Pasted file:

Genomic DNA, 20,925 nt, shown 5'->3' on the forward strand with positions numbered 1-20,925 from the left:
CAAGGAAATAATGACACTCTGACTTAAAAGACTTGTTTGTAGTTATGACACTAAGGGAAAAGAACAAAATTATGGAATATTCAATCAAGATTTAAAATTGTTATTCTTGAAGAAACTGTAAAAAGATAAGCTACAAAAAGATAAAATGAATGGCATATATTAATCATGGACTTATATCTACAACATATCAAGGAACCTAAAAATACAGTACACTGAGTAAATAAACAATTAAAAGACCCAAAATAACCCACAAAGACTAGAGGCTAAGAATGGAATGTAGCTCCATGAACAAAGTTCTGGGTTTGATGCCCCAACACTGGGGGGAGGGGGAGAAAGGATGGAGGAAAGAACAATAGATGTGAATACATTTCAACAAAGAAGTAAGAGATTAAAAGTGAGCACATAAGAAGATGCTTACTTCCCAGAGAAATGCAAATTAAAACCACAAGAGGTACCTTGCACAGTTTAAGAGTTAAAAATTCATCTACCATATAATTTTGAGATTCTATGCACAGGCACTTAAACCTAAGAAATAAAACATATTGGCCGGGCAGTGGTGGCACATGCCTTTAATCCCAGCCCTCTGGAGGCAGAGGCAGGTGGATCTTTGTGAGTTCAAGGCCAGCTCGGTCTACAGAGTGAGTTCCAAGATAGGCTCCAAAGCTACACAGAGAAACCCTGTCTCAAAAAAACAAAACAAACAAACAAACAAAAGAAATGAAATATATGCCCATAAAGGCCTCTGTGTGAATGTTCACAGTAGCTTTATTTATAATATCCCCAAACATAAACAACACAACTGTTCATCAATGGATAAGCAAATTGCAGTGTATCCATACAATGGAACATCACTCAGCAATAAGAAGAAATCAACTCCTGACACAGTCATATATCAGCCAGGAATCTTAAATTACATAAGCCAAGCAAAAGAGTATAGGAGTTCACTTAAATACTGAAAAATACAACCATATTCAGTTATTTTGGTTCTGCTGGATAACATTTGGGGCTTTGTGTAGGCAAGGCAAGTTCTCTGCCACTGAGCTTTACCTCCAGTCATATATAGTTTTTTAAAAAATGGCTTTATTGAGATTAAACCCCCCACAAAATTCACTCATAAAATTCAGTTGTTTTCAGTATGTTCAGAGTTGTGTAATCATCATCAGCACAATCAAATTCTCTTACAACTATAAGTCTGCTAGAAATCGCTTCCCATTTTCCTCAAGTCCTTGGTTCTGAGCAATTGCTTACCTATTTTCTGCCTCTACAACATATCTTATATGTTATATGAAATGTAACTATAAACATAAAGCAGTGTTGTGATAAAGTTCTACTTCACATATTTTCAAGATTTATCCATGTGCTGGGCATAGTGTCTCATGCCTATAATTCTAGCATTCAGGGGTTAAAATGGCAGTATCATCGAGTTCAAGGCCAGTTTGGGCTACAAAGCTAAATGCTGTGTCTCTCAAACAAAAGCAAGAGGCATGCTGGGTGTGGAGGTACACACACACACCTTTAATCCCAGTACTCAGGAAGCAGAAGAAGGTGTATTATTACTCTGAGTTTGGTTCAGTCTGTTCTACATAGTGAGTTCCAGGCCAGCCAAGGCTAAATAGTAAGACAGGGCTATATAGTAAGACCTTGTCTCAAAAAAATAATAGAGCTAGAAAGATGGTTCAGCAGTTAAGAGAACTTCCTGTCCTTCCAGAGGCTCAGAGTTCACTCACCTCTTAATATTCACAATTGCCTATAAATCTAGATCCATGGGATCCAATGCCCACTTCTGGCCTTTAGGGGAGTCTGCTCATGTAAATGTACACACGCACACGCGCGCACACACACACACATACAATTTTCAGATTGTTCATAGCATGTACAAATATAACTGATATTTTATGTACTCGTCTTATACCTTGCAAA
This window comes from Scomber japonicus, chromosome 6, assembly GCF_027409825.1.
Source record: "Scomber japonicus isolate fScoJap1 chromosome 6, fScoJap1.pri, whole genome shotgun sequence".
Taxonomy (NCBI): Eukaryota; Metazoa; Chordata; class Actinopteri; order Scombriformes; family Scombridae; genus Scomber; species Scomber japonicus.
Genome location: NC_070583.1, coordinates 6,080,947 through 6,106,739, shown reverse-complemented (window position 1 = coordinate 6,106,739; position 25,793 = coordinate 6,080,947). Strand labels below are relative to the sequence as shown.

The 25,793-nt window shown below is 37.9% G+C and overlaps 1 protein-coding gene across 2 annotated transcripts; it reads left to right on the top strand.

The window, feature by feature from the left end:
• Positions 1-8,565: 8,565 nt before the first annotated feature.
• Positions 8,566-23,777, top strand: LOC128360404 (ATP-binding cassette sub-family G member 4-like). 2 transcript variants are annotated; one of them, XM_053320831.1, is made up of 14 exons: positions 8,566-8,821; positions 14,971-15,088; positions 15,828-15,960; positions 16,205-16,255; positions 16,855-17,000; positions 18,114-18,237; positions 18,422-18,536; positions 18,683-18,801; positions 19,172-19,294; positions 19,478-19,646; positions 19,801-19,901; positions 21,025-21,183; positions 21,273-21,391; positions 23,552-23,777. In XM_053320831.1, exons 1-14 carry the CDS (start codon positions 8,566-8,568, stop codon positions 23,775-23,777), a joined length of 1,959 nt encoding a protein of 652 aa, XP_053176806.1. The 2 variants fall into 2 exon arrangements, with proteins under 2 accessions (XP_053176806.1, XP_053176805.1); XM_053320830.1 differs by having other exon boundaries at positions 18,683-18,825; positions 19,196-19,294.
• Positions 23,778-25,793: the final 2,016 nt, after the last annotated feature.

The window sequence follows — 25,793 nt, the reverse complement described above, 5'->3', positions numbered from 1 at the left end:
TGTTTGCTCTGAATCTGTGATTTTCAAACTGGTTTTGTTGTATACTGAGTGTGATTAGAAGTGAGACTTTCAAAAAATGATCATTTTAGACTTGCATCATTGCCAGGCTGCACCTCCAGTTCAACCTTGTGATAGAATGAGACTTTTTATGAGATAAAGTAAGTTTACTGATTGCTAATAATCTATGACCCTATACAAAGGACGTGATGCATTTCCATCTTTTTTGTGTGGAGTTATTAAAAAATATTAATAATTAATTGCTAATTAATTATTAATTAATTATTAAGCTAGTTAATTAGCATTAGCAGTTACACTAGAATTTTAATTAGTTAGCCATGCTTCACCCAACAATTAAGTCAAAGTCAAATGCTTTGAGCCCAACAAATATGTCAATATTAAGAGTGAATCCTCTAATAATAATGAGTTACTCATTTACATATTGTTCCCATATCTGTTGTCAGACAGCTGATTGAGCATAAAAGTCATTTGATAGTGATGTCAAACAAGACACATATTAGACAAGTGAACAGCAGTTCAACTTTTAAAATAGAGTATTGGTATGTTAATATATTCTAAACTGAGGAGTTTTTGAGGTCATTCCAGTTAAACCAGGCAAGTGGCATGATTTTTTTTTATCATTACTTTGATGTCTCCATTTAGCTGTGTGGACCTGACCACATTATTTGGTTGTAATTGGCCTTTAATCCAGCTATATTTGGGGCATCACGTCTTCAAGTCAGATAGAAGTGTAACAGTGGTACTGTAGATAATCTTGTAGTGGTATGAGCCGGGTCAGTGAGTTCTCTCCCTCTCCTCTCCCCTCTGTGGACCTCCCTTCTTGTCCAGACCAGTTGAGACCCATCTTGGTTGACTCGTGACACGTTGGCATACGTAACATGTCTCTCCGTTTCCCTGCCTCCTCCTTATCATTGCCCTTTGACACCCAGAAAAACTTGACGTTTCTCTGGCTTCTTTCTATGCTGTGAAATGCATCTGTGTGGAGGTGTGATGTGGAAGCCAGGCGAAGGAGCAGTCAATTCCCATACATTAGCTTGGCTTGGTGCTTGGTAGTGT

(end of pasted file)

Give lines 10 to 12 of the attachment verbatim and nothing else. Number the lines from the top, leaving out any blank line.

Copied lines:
• Positions 8,566-23,777, top strand: LOC128360404 (ATP-binding cassette sub-family G member 4-like). 2 transcript variants are annotated; one of them, XM_053320831.1, is made up of 14 exons: positions 8,566-8,821; positions 14,971-15,088; positions 15,828-15,960; positions 16,205-16,255; positions 16,855-17,000; positions 18,114-18,237; positions 18,422-18,536; positions 18,683-18,801; positions 19,172-19,294; positions 19,478-19,646; positions 19,801-19,901; positions 21,025-21,183; positions 21,273-21,391; positions 23,552-23,777. In XM_053320831.1, exons 1-14 carry the CDS (start codon positions 8,566-8,568, stop codon positions 23,775-23,777), a joined length of 1,959 nt encoding a protein of 652 aa, XP_053176806.1. The 2 variants fall into 2 exon arrangements, with proteins under 2 accessions (XP_053176806.1, XP_053176805.1); XM_053320830.1 differs by having other exon boundaries at positions 18,683-18,825; positions 19,196-19,294.
• Positions 23,778-25,793: the final 2,016 nt, after the last annotated feature.

The window sequence follows — 25,793 nt, the reverse complement described above, 5'->3', positions numbered from 1 at the left end: